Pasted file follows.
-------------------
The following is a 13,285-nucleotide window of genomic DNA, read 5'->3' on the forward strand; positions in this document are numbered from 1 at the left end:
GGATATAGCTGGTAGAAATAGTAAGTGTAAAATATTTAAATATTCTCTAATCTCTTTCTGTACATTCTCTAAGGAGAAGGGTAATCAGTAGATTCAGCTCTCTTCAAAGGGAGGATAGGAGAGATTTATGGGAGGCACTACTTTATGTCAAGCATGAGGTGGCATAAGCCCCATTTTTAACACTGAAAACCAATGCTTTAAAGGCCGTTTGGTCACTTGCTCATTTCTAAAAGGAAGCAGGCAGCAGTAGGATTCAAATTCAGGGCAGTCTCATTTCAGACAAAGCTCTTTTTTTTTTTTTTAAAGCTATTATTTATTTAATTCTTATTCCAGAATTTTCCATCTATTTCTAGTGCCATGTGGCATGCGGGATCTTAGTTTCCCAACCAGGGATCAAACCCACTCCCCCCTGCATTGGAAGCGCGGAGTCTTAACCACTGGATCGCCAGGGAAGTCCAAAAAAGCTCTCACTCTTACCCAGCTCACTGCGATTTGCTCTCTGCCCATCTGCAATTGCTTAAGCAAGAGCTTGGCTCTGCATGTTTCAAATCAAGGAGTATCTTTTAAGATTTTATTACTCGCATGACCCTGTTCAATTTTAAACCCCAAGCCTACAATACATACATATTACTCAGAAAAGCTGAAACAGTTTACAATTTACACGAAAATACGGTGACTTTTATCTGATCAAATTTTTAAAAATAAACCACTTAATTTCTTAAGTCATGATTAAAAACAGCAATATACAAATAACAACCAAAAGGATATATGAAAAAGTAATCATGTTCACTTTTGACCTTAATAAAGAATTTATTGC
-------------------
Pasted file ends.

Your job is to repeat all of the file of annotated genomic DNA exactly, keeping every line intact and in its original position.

The following is a 13,285-nucleotide window of genomic DNA, read 5'->3' on the forward strand; positions in this document are numbered from 1 at the left end:
GGATATAGCTGGTAGAAATAGTAAGTGTAAAATATTTAAATATTCTCTAATCTCTTTCTGTACATTCTCTAAGGAGAAGGGTAATCAGTAGATTCAGCTCTCTTCAAAGGGAGGATAGGAGAGATTTATGGGAGGCACTACTTTATGTCAAGCATGAGGTGGCATAAGCCCCATTTTTAACACTGAAAACCAATGCTTTAAAGGCCGTTTGGTCACTTGCTCATTTCTAAAAGGAAGCAGGCAGCAGTAGGATTCAAATTCAGGGCAGTCTCATTTCAGACAAAGCTCTTTTTTTTTTTTTTAAAGCTATTATTTATTTAATTCTTATTCCAGAATTTTCCATCTATTTCTAGTGCCATGTGGCATGCGGGATCTTAGTTTCCCAACCAGGGATCAAACCCACTCCCCCCTGCATTGGAAGCGCGGAGTCTTAACCACTGGATCGCCAGGGAAGTCCAAAAAAGCTCTCACTCTTACCCAGCTCACTGCGATTTGCTCTCTGCCCATCTGCAATTGCTTAAGCAAGAGCTTGGCTCTGCATGTTTCAAATCAAGGAGTATCTTTTAAGATTTTATTACTCGCATGACCCTGTTCAATTTTAAACCCCAAGCCTACAATACATACATATTACTCAGAAAAGCTGAAACAGTTTACAATTTACACGAAAATACGGTGACTTTTATCTGATCAAATTTTTAAAAATAAACCACTTAATTTCTTAAGTCATGATTAAAAACAGCAATATACAAATAACAACCAAAAGGATATATGAAAAAGTAATCATGTTCACTTTTGACCTTAATAAAGAATTTATTGC